The rise and decline of OPEC’s Power

The Organization of petroleum exporting countries (OPEC):

OPEC is a permanent intergovernmental organization, founded in Baghdad on September 1960. The founding members were Iran, Iraq, Kuwait, Saudi Arabia and Venezuela. The founders were later joined by numerous countries, as of today, the organization counts fourteen members, even though Ecuador has announced that it will withdraw on January 2020. The headquarters are located in Vienna, Austria since September 1965.

The Mission of the Organization is “to coordinate and unify the petroleum policies of its Member countries and ensure the stabilization of oil markets in order to secure an efficient, economic and regular supply of petroleum to consumers, a steady income to producers and a fair return on capital for those investing in the petroleum industry”.

Creation and Progress:

OPEC was born due to the need of oil-exporting countries to establish a form of counterpower to the concentration of economic and political power of the Multinational oil companies. The “Seven Sisters oil companies” the famous name used by the Italian director of Eni, Enrico Mattei in the 1950s pointed out the existence of seven multinational companies that possessed the control of the petroleum sector from the mid-1940s to the early 1970s. They controlled up to 85 percent of global oil reserves before the 1973 oil Embargo.

Therefore, oil-exporting countries decided to cooperate to regain power over the production and export of their natural resource. The countries regained the control over petroleum through the oil nationalizations. And the power of the OPEC rapidly increased in the 1970s.

Oil Embargo: in between proof of strength and disincentive

In reaction to the aids of industrialized nations to Israel in the 1973 Yom Kippur War, the Organization of Arab petroleum exporting countries declared significant production cuts and an oil embargo. This strategy had a devastating impact on the economy of industrialized countries, in consequence of the rapid oil price increase. This historic event could be the first sign of the great power OPEC had over the world due to their position of control over the petroleum offer. Even though the embargo was lifted in 1974, the impact on the world would be long-lasting. The world suffered a global economic recession.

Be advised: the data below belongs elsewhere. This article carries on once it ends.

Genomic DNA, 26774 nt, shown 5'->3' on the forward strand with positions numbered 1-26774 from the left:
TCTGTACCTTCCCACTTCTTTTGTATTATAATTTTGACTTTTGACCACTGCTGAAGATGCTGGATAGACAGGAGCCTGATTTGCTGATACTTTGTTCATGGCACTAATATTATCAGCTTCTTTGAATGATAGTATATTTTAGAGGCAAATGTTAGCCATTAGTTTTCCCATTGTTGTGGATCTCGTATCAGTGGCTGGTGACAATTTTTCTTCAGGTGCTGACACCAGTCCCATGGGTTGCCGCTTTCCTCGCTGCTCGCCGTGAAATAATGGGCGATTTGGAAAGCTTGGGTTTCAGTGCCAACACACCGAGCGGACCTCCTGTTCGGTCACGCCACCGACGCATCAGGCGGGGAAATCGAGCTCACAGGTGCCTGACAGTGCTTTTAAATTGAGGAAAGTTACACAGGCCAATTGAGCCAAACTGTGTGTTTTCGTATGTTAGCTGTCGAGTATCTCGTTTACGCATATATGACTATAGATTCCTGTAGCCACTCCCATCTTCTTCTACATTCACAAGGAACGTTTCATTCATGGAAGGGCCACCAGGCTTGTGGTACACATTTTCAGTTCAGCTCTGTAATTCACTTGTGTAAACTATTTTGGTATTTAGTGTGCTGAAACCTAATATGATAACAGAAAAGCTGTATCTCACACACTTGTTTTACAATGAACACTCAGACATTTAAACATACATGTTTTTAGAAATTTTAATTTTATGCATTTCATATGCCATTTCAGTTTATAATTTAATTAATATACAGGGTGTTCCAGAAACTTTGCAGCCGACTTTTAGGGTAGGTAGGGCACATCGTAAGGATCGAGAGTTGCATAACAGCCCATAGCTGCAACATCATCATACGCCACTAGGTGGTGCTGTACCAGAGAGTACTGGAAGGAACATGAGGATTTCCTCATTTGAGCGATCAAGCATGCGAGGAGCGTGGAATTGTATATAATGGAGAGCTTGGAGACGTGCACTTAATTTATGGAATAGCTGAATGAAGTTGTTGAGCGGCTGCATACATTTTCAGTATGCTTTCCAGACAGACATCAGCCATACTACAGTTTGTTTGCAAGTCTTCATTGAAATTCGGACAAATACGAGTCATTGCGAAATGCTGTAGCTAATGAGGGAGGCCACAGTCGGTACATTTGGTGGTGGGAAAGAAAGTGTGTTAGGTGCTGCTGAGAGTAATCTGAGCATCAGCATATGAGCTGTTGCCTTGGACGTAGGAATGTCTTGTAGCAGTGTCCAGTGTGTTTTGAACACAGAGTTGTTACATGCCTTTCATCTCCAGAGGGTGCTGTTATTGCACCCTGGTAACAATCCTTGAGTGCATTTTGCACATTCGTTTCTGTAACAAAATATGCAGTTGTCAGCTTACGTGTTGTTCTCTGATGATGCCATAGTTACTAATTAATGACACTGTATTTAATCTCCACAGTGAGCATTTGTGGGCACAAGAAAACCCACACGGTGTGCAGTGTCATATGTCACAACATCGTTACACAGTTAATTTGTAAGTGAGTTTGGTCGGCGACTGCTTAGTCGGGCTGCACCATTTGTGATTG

This sign would be the first thrust for industrialized countries to review their position over energy consumption. Numerous countries reviewed their policies on the excessive use of oil of the population, trying to decrease the daily use of this resource as an example some Europeans nations banned non-essential Sunday driving. Those countries also started to invest in the development of alternative energies and searching for alternative suppliers. Furthermore, as a reaction to the crisis, the International Energy Agency was created “to ensure reliable, affordable and clean energy for its members”.

Internal conflicts: Different opinions over market positioning